Summary of Dialogues
The Seventh Japan‐Europe Dialogue "EU's Options and Its Implications for Japan"The Global Forum of Japan (GFJ) and The Royal Institute of International Affairs (RIIA) with assistance from The Japan Foundation co-sponsored the seventh Japan-Europe Dialogue in Tokyo on May 18-19, 2000. The theme of the Dialogue was "EU's Options and Its Implications for Japan". Following on from an opening dinner hosted by the GFJ Chairman, Amb. Okawara Yoshio on the evening of the 18th, there was a lively discussion between participants in both the morning and evening sessions held on the 19th.
Participants spiritedly exchanging views in the morning session
EU's Common Defense and Foreign PolicyThe theme of the morning session was "EU's Common Defense and Foreign Policy" and was chaired by Prof. Ito Kenichi, the Governor and Executive Director of The Global Forum of Japan. The session began with a keynote speech by Sir Timothy Garden, former Director of The RIIA. In his speech, Sir Timothy claimed that the EU's post Cold War approach to security was still dependent upon troop forces structured within the Cold War strategic framework. This approach lacks the flexibility to counter threats posed by new regional conflicts. The EU nations spend half as much on defense as the US to maintain twice as many troops. However, this structure is inefficient and unable to respond to modern strategic objectives. In closing Sir Timothy stated that to ensure the success of European integration there is a need for more than just an integrated currency and that there is a need for a common EU foreign and security policy based on a high level of military capability.
In response to the keynote speech, not only did Mr. Sakanaka Tomohisa, former President of The Research Institute for Peace and Security, Mr. Markus Tidten, Senior Researcher at Stiftung Wissenschaft und Politik in Germany and former Japanese Ambassador to Spain, Mr. Yamaguchi Tatsuo give their comments, but all 45 participants took part in ‘free discussion' to further develop the debate. Through this process a consensus was reached to the effect that in the midst of advancing globalization, the guaranteeing of perfect security by a single region was impossible and that Japan and the EU should search for further ways of possible cooperation in fields such as preventive diplomacy and peace keeping, thereby further strengthening their cooperative relationship.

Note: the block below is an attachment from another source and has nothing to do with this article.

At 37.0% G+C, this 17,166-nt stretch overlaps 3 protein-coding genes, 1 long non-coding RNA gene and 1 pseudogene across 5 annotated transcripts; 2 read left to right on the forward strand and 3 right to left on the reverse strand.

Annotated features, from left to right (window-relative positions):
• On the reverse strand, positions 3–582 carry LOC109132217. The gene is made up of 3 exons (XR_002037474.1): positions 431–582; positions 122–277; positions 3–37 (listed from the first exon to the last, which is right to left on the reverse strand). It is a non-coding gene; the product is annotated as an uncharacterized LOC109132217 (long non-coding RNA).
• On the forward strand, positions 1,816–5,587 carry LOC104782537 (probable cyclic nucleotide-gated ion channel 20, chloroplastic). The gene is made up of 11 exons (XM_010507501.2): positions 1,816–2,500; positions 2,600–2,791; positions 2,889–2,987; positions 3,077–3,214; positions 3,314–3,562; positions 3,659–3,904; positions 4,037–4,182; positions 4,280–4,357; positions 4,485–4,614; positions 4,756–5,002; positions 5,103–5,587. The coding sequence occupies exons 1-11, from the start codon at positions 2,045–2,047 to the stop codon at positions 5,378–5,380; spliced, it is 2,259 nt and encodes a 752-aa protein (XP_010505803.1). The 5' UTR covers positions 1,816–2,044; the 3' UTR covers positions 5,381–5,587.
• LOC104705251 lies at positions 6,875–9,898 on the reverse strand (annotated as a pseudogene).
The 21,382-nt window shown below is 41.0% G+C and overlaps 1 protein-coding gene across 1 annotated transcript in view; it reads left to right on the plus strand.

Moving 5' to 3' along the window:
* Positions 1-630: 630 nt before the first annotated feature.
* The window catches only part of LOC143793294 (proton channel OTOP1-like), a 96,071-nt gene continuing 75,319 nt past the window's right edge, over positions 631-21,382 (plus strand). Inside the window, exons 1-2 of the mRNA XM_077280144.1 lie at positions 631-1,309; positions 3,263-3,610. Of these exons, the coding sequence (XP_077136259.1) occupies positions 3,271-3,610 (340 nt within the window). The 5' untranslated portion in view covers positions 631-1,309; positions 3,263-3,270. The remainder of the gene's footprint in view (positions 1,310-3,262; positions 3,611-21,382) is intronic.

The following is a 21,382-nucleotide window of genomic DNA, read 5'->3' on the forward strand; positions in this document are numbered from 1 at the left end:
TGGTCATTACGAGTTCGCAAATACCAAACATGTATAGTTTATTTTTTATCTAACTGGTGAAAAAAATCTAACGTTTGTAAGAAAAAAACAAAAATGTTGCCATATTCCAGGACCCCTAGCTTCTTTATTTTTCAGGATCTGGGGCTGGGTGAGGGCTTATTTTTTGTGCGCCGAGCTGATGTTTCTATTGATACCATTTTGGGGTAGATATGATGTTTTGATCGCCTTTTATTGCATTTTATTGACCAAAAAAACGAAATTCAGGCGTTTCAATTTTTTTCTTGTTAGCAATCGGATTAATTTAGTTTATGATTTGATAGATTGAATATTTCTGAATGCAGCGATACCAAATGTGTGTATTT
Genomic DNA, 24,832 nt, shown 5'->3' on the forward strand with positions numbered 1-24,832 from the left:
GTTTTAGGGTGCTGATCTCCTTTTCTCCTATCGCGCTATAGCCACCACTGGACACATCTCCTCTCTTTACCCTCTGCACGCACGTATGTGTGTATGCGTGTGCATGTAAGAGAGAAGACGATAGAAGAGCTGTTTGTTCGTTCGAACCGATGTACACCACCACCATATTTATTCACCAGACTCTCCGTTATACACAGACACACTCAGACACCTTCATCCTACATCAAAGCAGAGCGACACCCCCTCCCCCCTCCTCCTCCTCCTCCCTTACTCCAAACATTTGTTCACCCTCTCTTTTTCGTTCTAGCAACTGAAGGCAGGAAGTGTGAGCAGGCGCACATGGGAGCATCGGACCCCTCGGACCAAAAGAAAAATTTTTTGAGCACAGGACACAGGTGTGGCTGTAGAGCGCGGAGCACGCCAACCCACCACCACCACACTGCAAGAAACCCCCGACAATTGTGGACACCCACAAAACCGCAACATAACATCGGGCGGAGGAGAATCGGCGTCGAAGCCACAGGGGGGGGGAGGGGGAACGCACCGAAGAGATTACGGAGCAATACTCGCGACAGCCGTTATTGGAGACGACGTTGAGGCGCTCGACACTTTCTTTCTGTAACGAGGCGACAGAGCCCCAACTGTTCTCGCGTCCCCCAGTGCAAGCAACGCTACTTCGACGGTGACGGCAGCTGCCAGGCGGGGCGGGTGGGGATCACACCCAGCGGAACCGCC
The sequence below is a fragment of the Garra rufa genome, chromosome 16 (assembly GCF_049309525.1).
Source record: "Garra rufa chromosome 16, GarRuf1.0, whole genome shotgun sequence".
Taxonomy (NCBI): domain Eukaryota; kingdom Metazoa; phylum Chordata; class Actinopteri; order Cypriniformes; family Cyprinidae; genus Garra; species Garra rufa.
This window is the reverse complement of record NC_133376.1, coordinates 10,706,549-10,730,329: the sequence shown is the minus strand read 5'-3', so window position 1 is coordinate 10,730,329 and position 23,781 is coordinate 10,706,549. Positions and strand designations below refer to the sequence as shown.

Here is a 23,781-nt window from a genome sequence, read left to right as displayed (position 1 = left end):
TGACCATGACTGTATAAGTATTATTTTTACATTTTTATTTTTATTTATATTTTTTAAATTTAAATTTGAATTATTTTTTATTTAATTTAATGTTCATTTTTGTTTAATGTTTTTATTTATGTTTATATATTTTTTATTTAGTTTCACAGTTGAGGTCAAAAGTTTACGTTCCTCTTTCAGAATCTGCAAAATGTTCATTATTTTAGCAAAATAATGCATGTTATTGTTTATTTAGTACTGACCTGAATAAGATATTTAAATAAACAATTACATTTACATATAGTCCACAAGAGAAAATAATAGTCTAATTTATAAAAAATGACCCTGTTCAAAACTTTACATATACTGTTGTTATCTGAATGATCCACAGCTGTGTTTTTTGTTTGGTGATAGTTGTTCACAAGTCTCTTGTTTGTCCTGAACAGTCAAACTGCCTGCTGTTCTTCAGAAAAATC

Ms. Julie Smith, Head of the Europe Programme, The Royal Institute of International Affairs, chairing the afternoon session (third from the left)
Ambassador Jorgensen addressing participants at the lecture luncheon
EU's Trade Policy in the Context of WTODr. Julie Smith, Head of the Europe Programme at The RIIA, chaired the afternoon session and Mr. John Forsyth, Lecturer, Cambridge University gave the keynote speech on the theme of "EU's Trade Policy in the Context of WTO". Mr. Forsyth spoke of the fact that 10 years ago it was said that GATT was dead, but in the 10 years to date world trade has increased rapidly resulting in the resurrection of GATT as WTO. Considering this, the stalling of progress at the Seattle Ministerial Meeting in the face of intense resistance shown by NGOs and developing countries was regretful. The EU Commission expressed that it was taken aback by this turn of events. However, Mr. Forsyth was in turn surprised by this stance taken by the EU Commission. Although the EU Commission has been in favor of expanding the role of NGOs and developing countries in WTO, it would appear that the Commission has not in fact been paying attention during the past 2 or 3 years to what the two groups have been saying. Mr. Forsyth concluded that recognition of the increasing power of developing countries and NGOs is necessary as well as consideration of their points of view.
Following on from Sir Timothy's keynote speech Mr. Miyoshi Masaya, Senior Counselor, Keidanren, Mr. Jan Rood, Director, Clingendael Institute in the Netherlands and Mr. Gomi Norio, Associate Director, Matsushita Electric Industrial Co., Ltd. gave their comments and a spirited discussion amongst all participants ensued. Some of the arguments that were developed were that unilateralism by the US needs to be kept in check for the development of a healthy world trade system and that the situation facing developing countries needs to be given consideration. Additionally, Japan and the EU should cooperate and play a major role. In regard to NGOs, it was pointed out that a distinction between good and bad NGOs should be made before taking action.
Additionally at the lecture luncheon, Ambassador Juul Jorgensen, Head of the EU Delegation to Japan, gave a speech entitled "EU and Japan: Looking Back and Looking Forward" which left a deep impression on all participants.